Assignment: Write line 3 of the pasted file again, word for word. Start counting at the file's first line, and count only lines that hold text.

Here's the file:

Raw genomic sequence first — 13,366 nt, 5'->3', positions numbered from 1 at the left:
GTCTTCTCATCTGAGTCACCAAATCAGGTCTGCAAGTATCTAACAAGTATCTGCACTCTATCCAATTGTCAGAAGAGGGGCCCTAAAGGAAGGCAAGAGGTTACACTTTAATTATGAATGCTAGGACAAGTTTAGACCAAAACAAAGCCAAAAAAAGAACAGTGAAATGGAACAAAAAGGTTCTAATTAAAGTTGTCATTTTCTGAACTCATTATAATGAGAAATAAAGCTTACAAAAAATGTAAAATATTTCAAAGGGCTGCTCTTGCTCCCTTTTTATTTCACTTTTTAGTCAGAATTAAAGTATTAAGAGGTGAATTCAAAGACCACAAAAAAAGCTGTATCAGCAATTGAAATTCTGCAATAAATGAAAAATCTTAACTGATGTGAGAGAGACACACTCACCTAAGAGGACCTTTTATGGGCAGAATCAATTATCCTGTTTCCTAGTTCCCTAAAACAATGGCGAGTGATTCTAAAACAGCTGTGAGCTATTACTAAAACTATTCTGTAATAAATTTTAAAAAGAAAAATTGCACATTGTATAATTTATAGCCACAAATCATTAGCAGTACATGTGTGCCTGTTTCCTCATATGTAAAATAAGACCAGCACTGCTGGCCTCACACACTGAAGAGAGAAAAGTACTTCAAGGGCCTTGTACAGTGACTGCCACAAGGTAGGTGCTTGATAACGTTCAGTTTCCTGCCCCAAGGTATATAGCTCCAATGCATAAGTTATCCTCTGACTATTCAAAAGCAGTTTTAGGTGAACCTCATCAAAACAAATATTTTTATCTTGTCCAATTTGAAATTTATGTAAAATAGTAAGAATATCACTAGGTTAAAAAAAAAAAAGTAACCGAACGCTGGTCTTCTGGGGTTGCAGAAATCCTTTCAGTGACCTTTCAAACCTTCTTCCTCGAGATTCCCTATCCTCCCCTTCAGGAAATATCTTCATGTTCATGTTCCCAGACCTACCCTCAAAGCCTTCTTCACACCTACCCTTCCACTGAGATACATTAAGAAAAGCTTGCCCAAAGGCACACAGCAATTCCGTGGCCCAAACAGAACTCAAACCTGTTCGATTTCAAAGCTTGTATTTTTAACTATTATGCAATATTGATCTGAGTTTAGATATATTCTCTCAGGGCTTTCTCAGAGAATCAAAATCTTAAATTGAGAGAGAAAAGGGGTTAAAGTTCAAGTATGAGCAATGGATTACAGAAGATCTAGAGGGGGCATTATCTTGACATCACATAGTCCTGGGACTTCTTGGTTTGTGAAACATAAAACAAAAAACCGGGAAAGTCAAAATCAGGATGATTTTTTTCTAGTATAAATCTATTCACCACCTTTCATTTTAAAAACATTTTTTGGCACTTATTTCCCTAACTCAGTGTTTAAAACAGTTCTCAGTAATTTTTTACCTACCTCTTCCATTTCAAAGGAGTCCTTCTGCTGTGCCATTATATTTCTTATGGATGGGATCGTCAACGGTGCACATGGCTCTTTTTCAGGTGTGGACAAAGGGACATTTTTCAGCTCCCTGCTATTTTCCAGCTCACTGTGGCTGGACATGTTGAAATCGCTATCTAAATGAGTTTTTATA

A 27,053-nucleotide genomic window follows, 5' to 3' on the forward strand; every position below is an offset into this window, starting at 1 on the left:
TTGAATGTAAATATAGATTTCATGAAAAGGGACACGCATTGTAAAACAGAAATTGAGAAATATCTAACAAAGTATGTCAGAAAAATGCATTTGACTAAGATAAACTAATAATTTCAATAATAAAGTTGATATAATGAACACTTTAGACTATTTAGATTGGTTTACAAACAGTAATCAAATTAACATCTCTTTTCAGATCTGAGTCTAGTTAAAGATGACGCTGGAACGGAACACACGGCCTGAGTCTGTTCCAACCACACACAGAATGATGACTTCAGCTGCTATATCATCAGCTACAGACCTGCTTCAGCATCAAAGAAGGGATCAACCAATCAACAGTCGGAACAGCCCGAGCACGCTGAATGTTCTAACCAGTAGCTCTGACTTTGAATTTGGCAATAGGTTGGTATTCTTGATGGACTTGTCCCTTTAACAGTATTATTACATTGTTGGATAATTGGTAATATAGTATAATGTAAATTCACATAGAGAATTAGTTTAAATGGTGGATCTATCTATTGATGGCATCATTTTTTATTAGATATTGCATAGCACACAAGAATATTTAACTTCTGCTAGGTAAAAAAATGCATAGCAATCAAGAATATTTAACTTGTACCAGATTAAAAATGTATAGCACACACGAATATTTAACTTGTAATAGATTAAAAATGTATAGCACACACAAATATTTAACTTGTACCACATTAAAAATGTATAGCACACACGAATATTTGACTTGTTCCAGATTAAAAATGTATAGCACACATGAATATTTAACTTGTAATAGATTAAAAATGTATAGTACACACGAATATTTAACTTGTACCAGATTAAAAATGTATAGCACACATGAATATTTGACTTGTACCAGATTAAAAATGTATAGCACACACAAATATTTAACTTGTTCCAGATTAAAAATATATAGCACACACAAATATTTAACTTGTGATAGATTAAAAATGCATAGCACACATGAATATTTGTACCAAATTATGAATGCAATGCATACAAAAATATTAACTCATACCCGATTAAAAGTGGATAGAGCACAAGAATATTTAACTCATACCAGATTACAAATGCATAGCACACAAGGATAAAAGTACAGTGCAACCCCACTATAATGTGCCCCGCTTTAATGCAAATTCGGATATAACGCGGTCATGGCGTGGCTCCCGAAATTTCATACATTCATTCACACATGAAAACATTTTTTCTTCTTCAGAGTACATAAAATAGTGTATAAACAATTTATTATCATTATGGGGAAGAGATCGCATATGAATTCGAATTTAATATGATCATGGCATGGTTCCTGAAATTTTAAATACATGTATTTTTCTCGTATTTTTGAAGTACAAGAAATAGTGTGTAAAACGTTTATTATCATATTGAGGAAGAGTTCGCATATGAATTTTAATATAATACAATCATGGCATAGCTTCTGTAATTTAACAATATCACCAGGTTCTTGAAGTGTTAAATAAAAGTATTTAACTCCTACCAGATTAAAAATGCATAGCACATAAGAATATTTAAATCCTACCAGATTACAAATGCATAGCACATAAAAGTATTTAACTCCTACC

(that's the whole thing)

A 27,053-nucleotide genomic window follows, 5' to 3' on the forward strand; every position below is an offset into this window, starting at 1 on the left: